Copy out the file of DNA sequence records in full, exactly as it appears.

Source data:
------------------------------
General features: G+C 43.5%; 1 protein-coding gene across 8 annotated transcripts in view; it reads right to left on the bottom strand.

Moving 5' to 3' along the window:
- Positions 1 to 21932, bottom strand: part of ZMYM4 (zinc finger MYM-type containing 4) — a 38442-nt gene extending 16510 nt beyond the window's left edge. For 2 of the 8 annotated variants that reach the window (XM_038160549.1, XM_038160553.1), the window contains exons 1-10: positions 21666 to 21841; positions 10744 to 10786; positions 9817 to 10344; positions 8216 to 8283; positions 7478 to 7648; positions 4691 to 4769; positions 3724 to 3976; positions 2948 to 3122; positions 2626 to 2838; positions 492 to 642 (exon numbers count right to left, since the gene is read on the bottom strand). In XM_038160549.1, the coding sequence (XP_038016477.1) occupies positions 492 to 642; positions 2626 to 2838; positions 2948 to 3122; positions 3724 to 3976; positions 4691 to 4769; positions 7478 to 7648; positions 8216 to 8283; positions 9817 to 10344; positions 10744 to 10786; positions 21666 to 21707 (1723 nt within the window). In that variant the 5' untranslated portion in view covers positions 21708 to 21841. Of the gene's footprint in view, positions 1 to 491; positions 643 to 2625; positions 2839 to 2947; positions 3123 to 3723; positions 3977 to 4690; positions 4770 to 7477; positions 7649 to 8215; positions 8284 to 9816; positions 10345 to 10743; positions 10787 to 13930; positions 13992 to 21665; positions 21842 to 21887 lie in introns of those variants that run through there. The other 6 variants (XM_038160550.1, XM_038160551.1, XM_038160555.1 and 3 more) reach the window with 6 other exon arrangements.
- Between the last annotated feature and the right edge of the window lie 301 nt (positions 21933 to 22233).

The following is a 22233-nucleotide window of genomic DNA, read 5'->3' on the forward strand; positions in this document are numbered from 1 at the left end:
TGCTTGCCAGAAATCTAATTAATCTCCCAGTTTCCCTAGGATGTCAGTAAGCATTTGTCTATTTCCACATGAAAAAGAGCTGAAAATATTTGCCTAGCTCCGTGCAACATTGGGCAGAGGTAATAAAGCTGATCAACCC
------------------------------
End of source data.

General features: G+C 43.5%; 1 protein-coding gene across 8 annotated transcripts in view; it reads right to left on the bottom strand.

Moving 5' to 3' along the window:
- Positions 1 to 21932, bottom strand: part of ZMYM4 (zinc finger MYM-type containing 4) — a 38442-nt gene extending 16510 nt beyond the window's left edge. For 2 of the 8 annotated variants that reach the window (XM_038160549.1, XM_038160553.1), the window contains exons 1-10: positions 21666 to 21841; positions 10744 to 10786; positions 9817 to 10344; positions 8216 to 8283; positions 7478 to 7648; positions 4691 to 4769; positions 3724 to 3976; positions 2948 to 3122; positions 2626 to 2838; positions 492 to 642 (exon numbers count right to left, since the gene is read on the bottom strand). In XM_038160549.1, the coding sequence (XP_038016477.1) occupies positions 492 to 642; positions 2626 to 2838; positions 2948 to 3122; positions 3724 to 3976; positions 4691 to 4769; positions 7478 to 7648; positions 8216 to 8283; positions 9817 to 10344; positions 10744 to 10786; positions 21666 to 21707 (1723 nt within the window). In that variant the 5' untranslated portion in view covers positions 21708 to 21841. Of the gene's footprint in view, positions 1 to 491; positions 643 to 2625; positions 2839 to 2947; positions 3123 to 3723; positions 3977 to 4690; positions 4770 to 7477; positions 7649 to 8215; positions 8284 to 9816; positions 10345 to 10743; positions 10787 to 13930; positions 13992 to 21665; positions 21842 to 21887 lie in introns of those variants that run through there. The other 6 variants (XM_038160550.1, XM_038160551.1, XM_038160555.1 and 3 more) reach the window with 6 other exon arrangements.
- Between the last annotated feature and the right edge of the window lie 301 nt (positions 21933 to 22233).

The following is a 22233-nucleotide window of genomic DNA, read 5'->3' on the forward strand; positions in this document are numbered from 1 at the left end:
TGCTTGCCAGAAATCTAATTAATCTCCCAGTTTCCCTAGGATGTCAGTAAGCATTTGTCTATTTCCACATGAAAAAGAGCTGAAAATATTTGCCTAGCTCCGTGCAACATTGGGCAGAGGTAATAAAGCTGATCAACCC